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  • Author: S.K. Chattopadhyay x
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S. Basak, Kartick. K. Samanta, S. Saxena, S.K. Chattopadhyay, R. Narkar, R. Mahangade and G.B. Hadge

Abstract

Flame retardancy was imparted in cellulosic cotton textile using banana pseudostem sap (BPS), an eco-friendly natural product. The extracted sap was made alkaline and applied in pre-mordanted bleached and mercerized cotton fabrics. Flame retardant properties of both the control and the treated fabrics were analysed in terms of limiting oxygen index (LOI), horizontal and vertical flammability. Fabrics treated with the non-diluted BPS were found to have good flame retardant property with LOI of 30 compared to the control fabric with LOI of 18, i.e., an increase of 1.6 times. In the vertical flammability test, the BPS treated fabric showed flame for a few seconds and then, got extinguished. In the horizontal flammability test, the treated fabric showed no flame, but was burning only with an afterglow with a propagation rate of 7.5 mm/min, which was almost 10 times lower than that noted with the control fabric. The thermal degradation and the pyrolysis of the fabric samples were studied using a thermogravimetric analysis (TGA), and the chemical composition by FTIR, SEM and EDX, besides the pure BPS being characterized by EDX and mass spectroscopy. The fabric after the treatment was found to produce stable natural khaki colour, and there was no significant degradation in mechanical strengths. Based on the results, the mechanism of imparting flame retardancy to cellulosic textile and the formation of natural colour on it using the proposed BPS treatment have been postulated.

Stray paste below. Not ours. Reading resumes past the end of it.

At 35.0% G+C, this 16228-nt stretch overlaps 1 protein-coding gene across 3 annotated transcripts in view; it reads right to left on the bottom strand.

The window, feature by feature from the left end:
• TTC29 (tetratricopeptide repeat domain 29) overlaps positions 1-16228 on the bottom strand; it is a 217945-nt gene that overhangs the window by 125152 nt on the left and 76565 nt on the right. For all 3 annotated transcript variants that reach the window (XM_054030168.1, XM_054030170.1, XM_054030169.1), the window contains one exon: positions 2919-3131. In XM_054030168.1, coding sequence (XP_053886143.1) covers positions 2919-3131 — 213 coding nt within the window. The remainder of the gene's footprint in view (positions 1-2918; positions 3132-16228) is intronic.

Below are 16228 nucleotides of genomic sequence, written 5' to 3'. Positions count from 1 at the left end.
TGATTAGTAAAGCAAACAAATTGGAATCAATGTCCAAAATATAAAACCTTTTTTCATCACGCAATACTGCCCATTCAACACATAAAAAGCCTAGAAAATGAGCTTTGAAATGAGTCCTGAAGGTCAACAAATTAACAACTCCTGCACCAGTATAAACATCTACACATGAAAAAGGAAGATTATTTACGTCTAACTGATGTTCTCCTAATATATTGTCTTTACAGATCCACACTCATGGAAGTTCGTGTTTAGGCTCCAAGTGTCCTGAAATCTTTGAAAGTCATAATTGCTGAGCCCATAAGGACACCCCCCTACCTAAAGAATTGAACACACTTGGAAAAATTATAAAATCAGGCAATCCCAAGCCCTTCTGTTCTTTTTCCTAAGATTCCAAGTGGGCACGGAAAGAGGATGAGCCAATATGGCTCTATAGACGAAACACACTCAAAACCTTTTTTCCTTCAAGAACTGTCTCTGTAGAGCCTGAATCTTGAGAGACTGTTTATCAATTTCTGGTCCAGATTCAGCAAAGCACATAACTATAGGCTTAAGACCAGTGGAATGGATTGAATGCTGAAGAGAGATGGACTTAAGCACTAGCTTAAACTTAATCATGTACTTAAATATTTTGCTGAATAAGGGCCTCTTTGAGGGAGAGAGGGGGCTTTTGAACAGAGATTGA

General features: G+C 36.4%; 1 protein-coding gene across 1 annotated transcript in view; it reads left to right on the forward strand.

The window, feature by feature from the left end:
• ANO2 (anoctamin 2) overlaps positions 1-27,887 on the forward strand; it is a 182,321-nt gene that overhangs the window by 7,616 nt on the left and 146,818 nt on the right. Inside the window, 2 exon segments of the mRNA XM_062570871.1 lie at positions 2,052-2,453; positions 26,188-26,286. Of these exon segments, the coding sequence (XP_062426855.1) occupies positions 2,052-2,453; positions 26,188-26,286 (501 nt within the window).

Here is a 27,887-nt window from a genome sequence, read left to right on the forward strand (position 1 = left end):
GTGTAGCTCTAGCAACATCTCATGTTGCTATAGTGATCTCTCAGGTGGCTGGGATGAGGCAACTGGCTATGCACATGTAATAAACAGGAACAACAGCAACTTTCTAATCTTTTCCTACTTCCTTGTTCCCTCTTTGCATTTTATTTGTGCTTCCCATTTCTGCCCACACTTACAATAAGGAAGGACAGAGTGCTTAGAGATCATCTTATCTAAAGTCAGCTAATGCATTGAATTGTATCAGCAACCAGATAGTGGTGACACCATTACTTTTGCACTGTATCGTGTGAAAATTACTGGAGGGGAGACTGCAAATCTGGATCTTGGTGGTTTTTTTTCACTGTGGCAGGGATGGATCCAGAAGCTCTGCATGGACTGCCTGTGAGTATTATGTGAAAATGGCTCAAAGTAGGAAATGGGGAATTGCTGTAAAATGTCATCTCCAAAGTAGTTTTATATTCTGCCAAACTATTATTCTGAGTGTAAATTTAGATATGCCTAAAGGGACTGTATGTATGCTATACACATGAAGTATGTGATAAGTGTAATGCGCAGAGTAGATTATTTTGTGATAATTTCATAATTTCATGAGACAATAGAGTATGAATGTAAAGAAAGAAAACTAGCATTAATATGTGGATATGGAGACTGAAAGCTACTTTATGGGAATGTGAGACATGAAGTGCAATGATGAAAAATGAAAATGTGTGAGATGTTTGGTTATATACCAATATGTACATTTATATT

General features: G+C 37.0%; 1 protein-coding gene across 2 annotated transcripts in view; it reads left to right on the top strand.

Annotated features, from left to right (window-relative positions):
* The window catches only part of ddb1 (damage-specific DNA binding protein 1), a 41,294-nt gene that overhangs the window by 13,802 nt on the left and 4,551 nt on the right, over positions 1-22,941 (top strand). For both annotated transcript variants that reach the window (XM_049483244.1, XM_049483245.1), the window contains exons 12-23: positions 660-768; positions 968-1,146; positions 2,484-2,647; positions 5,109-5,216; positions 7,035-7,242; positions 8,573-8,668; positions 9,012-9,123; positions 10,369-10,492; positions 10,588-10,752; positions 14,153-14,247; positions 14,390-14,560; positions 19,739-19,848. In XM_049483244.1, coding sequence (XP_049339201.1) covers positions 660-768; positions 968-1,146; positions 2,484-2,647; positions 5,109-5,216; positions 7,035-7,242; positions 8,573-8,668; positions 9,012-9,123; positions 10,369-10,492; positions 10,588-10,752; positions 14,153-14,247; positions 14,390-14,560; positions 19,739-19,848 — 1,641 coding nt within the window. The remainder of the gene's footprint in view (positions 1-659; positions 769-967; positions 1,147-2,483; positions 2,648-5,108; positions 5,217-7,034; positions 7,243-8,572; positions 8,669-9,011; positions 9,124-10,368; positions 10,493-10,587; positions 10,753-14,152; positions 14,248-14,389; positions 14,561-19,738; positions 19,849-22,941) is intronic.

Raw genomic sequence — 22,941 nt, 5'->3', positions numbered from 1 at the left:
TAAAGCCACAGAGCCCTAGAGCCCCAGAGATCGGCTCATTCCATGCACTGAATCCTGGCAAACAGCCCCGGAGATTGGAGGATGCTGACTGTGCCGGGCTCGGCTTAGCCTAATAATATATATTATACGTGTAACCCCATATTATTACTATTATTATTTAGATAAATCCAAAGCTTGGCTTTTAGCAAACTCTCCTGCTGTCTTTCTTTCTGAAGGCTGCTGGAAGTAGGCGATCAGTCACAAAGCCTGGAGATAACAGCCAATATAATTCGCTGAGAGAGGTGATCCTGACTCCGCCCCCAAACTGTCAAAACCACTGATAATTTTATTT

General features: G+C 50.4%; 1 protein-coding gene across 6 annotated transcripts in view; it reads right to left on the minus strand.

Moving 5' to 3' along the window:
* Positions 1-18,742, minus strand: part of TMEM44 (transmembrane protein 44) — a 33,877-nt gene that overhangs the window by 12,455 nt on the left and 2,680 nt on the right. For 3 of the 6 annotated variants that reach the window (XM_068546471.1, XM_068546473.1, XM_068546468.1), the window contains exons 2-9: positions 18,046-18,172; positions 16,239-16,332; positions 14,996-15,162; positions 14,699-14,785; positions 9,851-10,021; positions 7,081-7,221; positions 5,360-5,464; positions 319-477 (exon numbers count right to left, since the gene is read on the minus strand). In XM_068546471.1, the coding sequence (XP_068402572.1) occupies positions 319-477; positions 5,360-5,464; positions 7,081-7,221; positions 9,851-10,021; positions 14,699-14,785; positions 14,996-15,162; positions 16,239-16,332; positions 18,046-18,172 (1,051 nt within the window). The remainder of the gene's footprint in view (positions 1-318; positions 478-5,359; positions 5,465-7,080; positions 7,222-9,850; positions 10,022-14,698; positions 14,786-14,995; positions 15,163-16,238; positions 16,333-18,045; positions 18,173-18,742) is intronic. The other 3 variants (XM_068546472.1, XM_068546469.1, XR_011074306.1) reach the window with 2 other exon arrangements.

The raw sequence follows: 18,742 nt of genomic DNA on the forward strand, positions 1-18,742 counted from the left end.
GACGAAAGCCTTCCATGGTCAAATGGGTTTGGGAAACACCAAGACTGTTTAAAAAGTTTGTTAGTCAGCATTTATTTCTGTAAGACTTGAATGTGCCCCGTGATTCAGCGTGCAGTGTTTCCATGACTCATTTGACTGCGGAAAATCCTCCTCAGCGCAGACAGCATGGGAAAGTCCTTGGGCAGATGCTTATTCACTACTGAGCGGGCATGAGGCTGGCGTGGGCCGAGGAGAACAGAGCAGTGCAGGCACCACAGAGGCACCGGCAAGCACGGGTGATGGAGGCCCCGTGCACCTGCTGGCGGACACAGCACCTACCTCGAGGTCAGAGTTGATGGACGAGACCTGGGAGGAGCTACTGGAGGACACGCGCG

Open access

S. Basak, Kartick K. Samanta, S.K. Chattopadhyay, S. Das, R. Narkar, C. Dsouza and A.H. Shaikh

Abstract

Flame retardant and antimicrobial functionalities were imparted in jute textile using sodium metasilicate nonahydrate (SMSN), commonly known as “water glass”. Sodium metasilicate nonahydrate (SMSN) was applied in jute fabric in different concentration by padding method followed by drying. Flame retardancy of the fabric was evaluated by Limiting Oxygen Index (LOI) and burning behaviour under vertical flammability tester including the char length. Burning rate was found to decrease by almost 10 times after an application of 2% SMSN compared to the control sample. Thermogravimetry (TG) and differential scanning calorimetry (DSC) analysis of both the control and treated jute fabrics were utilized to understand the mechanism of developed flame retardance in jute fabric. It was observed that the SMSN treated samples showed excellent antimicrobial property against both gram positive and gram negative bacteria. Antimicrobial properties of both the control and treated jute fabrics were also measured quantitatively.